President Trump signed four Executive Orders (EOs) aimed at lowering prescription drug costs and increasing Americans’ access to life-saving medications, including insulin. These EOs task the Department of Health and Human Services (HHS) with specific steps to support the Administration’s efforts to promote prescription drug importation, make prescription drug discounts/rebates available to consumers, and ensure the accessibility and affordability of critical drugs like insulin and injectable epinephrine. The EOs are intended to reduce costs for the uninsured and those participating in government-run healthcare programs like Medicare and Medicaid. The EOs do not appear to directly impact the prescription drug costs of employer sponsored group health plans.
Specifically, the EOs provide as follows:
The first Order directs federally qualified health centers to pass along massive discounts on insulin and epinephrine received from drug companies to certain low-income Americans.
The second Order will allow State plans for safe importation of certain drugs, authorize the re-importation of insulin products made in the United States, and create a pathway for widespread use of personal importation waivers at authorized pharmacies in the United States.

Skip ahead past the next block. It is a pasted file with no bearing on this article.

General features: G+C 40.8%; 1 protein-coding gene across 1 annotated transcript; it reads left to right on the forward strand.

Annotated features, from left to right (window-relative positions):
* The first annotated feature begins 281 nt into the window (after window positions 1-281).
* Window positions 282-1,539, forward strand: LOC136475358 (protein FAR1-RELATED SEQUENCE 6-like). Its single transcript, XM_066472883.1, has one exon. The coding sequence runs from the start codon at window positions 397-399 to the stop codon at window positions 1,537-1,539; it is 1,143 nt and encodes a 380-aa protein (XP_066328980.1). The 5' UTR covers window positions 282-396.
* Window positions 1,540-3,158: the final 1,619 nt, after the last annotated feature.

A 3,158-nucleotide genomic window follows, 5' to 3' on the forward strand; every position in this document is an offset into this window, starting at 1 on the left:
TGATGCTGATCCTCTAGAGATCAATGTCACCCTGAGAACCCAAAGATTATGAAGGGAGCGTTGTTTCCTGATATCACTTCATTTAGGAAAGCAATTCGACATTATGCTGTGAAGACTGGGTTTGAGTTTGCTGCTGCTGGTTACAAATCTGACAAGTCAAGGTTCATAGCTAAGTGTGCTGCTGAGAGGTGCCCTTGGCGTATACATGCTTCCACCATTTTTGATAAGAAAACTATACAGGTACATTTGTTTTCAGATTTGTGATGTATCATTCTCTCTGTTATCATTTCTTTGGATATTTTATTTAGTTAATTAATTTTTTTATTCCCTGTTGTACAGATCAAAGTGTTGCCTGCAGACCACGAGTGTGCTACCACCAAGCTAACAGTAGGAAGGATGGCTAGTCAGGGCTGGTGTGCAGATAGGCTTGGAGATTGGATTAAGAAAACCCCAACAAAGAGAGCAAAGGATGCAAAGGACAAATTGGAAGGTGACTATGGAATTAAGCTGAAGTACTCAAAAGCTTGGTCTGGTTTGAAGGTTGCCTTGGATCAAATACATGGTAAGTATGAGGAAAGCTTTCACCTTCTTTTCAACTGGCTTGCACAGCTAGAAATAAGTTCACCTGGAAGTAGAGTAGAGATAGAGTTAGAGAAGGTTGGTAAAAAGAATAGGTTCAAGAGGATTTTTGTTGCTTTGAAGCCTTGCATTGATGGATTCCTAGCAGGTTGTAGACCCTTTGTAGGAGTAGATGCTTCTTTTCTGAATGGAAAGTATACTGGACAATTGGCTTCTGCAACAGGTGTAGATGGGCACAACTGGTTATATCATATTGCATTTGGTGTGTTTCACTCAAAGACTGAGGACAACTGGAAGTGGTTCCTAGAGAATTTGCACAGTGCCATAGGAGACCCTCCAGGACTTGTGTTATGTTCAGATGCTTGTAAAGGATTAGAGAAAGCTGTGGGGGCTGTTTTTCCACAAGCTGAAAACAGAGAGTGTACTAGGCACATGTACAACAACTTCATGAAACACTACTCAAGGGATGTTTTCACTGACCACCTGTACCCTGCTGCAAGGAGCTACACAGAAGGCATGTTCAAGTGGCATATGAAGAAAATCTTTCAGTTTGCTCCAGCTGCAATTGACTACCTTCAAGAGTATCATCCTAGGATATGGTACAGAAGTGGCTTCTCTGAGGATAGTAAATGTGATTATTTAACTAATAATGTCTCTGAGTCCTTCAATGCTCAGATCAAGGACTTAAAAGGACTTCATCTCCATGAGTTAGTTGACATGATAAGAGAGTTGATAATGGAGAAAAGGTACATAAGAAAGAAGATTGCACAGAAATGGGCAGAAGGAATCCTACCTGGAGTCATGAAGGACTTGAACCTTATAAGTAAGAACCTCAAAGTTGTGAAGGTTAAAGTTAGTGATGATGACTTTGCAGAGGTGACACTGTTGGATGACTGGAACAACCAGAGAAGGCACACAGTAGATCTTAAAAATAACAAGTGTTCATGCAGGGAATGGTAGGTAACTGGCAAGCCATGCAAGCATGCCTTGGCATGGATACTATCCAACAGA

The third Order will prohibit special deals between drug manufacturers and pharmacy benefit manager middlemen, ensuring patients directly benefit from available discounts at the pharmacy counter. This could, if enacted, impact group and employer based benefit plans.
The fourth and final Order ensures that the United States pays the lowest price available in economically comparable countries for Medicare Part B drugs.
It remains to be seen when and if HHS will begin acting on these EOs and what effect they may ultimately have, as the EOs do not have the force of law, do not have effective dates, and do not set strict timelines for action by HHS. Also, shortly after issuance of the EOs, the President was scheduled to meet with pharmaceutical manufacturers to discuss the orders, but the meeting was cancelled after the executives declined the White House invitation in protest of the EOs. In any event, many health policy experts say these EOs will likely offer patients only minimal relief if they are ever implemented.
Most of the EOs don’t directly impact group and employer sponsored benefits plans at this time.
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